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Boy meets boy: Gay variations on a Hallmark theme

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Dashing in December — Photo courtesy of Paramount
Dashing in December — Photo courtesy of Paramount

Picture this: Ambitious, big-city young professional returns to quaint hometown for the holidays; meets-cute with charming, devastatingly beautiful local; endures endearing/hilarious Christmas-related event/farce; faces serious reckoning of life-changing choices. Fairy-tale ending concludes under mistletoe/being whisked away in sleigh ride into snowy, love-fulfilled future, which pans out accompanied by blaring, up-tempo version of "Christmas (Baby Please Come Home)." Roll end credits.

The fact this never happens in real life is part of the attraction of the hometown holiday romance, a particular genre of made-for-TV romantic comedy spearheaded by the Hallmark Channel that has become one of the enduring cultural phenomena of the last 20 years.

Does true love exist? This is the question that has plagued humankind since time immemorial, and launched a successful industry that tugs on people's heartstrings and services their mortal need to say and hear "I love you." That the format has evolved from delivering printed ephemera through the post office to streaming video on your smart device is no surprise.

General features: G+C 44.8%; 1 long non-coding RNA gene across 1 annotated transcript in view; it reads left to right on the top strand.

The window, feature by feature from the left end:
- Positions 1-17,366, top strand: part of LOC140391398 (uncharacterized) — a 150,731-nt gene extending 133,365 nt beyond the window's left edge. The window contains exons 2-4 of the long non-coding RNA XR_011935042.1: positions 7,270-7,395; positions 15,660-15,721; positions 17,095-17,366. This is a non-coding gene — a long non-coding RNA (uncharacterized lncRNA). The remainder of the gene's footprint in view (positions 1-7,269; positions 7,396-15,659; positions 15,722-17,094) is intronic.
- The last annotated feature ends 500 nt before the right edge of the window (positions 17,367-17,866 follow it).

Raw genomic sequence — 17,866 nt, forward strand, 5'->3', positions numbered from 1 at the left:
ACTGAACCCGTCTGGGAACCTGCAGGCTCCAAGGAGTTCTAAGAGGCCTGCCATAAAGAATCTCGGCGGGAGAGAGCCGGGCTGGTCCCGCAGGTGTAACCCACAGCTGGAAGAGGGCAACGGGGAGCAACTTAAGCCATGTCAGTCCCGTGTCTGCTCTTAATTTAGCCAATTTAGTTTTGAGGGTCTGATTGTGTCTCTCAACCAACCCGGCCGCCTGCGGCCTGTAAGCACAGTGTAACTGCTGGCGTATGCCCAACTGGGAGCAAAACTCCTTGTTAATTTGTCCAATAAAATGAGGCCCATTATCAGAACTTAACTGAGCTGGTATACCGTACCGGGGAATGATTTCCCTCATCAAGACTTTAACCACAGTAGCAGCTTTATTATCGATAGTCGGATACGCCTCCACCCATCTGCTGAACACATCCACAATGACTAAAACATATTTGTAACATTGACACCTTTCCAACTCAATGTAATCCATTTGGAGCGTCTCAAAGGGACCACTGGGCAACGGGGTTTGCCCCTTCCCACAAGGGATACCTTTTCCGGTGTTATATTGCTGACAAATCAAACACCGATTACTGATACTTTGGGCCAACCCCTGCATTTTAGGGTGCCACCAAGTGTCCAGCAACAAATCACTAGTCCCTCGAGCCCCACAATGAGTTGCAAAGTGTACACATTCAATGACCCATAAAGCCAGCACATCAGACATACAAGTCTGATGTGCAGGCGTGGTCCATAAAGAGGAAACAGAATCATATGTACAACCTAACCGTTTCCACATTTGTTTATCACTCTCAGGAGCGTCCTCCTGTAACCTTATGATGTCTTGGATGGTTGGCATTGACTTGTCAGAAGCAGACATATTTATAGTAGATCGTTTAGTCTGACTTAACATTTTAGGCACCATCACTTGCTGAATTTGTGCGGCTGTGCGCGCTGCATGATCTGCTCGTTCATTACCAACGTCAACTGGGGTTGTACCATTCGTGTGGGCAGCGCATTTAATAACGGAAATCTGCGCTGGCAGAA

Since its inception in the early aughts, the central character of a "Hallmark movie" has always been a cisgender female. Former teen queens like Party of Five's Lacey Chabert and Full House's Candace Cameron Buré dominate the genre due to the winning combination of nostalgia about their past fame and their general likeable and transferable qualities as contemporary figures. Though the typical storytelling style is inherently gendered and binary (which invites deserved criticism), the beauty of this landscape is that it is a fully contained, sterile, insular space. Within the bubble, these characters are safe from harm. Anything is possible. Especially love.

And this safety is precisely why LGBTQ+ people were an untapped market for this genre. Queering the trope is now the new challenge for networks and filmmakers. Centering the story on a Gay protagonist seemed to be the next logical step. As unrealistic the circumstances may be, and though full representation of all Queer and cultural experiences may never be scripted, it is an opportunity to escape the cinematic realism of recent mainstream Queer storytelling centered around adversity by eliminating well-trodden obstacles completely. No one has to overcome coming out or face a tragic death? Here we can fall in love and live happily ever after? Yes, please.

The Christmas House 2: Deck Those Halls — Photo courtesy of Hallmark  

The Gay brother